Attracting Your Ideal Client

As a financial advisor, one of the most important aspects of your job is identifying the ideal client. It can be easy to assume that anyone with money is a good fit, but that’s not necessarily the case. In this lesson, we will take a closer look at what makes an ideal client and what you should be looking for in a potential client.


The first thing you should consider is whether the client has a problem. Do they have enough assets and the right type of assets to have a problem? For example, if someone is coming up on retirement and is concerned about risk management, taxes, long-term care, and estate planning, they are an ideal client. Typically, an ideal client would have $1,000,005 or more in retirement assets. However, you can work with someone with a little less than that, but they need to be groomed as a client.


The ideal client is generally between the ages of 57 to 66 or 67, with a net worth of a million and a half. The sweet spot age-wise is from 59 and a half to 67 because they’re capable of rolling over their 401k to do some other planning, even if they’re still employed, and they’re approaching retirement. It’s within ten years of retirement, specifically five years of retirement, and their motivations light up at this stage.


Ideal clients tend to be conservative, not wanting to pay any more in taxes than they are legally required to, and they are concerned about healthcare and what happens in a healthcare scenario. They are also concerned about risk management because they have acquired this pile of cash and have been through the crash in 2000 to 2002, and the mortgage crisis in 2008. They don’t want to go through that again, and their number one goal is not to run out of money.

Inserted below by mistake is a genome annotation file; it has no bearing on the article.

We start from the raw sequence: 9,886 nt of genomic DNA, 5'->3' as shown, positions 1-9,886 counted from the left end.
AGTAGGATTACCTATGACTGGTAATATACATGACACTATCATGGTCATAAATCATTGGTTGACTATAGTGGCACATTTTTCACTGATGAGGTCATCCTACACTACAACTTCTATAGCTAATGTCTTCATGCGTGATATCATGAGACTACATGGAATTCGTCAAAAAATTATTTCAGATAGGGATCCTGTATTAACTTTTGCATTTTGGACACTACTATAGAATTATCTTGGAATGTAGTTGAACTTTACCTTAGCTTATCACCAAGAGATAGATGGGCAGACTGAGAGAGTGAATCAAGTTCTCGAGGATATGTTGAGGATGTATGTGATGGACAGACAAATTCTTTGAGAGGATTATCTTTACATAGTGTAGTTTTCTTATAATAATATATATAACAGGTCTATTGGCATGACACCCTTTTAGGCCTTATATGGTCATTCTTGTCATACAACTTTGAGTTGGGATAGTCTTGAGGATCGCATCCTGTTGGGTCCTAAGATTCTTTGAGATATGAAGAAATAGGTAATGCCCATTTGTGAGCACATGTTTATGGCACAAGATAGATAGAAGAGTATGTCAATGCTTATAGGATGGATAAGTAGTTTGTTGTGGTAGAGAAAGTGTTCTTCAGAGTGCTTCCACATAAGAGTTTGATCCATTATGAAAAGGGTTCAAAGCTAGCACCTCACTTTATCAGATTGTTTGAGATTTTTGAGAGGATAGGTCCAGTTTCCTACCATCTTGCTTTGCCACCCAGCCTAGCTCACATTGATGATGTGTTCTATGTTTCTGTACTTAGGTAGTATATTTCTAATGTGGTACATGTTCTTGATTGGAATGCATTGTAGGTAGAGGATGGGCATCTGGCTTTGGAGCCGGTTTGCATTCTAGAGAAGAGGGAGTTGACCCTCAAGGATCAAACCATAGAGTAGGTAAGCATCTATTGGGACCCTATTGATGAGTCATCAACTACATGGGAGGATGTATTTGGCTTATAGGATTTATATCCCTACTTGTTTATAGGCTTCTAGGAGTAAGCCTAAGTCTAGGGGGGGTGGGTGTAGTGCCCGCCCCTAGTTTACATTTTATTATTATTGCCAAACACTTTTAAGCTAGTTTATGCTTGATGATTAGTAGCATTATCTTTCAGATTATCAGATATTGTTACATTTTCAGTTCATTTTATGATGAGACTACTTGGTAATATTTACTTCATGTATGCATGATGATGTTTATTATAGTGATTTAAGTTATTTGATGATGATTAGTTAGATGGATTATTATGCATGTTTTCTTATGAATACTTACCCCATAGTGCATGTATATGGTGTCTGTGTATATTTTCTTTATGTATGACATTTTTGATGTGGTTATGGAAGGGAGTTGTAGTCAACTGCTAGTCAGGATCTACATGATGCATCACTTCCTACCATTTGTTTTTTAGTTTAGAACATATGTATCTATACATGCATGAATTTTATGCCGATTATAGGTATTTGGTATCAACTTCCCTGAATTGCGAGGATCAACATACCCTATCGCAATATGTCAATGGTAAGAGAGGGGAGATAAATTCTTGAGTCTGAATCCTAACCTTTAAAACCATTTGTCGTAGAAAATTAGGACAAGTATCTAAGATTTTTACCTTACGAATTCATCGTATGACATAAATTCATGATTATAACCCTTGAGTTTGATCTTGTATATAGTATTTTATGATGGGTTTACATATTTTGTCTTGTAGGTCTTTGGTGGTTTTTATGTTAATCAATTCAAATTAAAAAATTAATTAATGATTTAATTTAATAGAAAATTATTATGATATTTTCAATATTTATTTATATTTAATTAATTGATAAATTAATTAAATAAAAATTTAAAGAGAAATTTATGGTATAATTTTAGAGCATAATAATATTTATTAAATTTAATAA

Once they’ve expressed a desire to work with you, they must be willing to make some changes from where they are. If they are not willing to leave the advisor they are working with now, it may be difficult to work with them. They need to be able to commit to you that they’re willing to divorce their current advisor and move on when they’re ready and willing to do that.


In summary, an ideal client is someone who has the money, is in the right age bracket for planning, recognizes they have a problem, becomes educated to the point to see how that problem really is, and is highly motivated to get through the financial lab process, which brings them to a decision point. The ideal client just slides right through and asks if you can do business with them in some form. As a financial advisor, it’s important to focus on finding these ideal clients to ensure the best possible outcome for both you and your clients.

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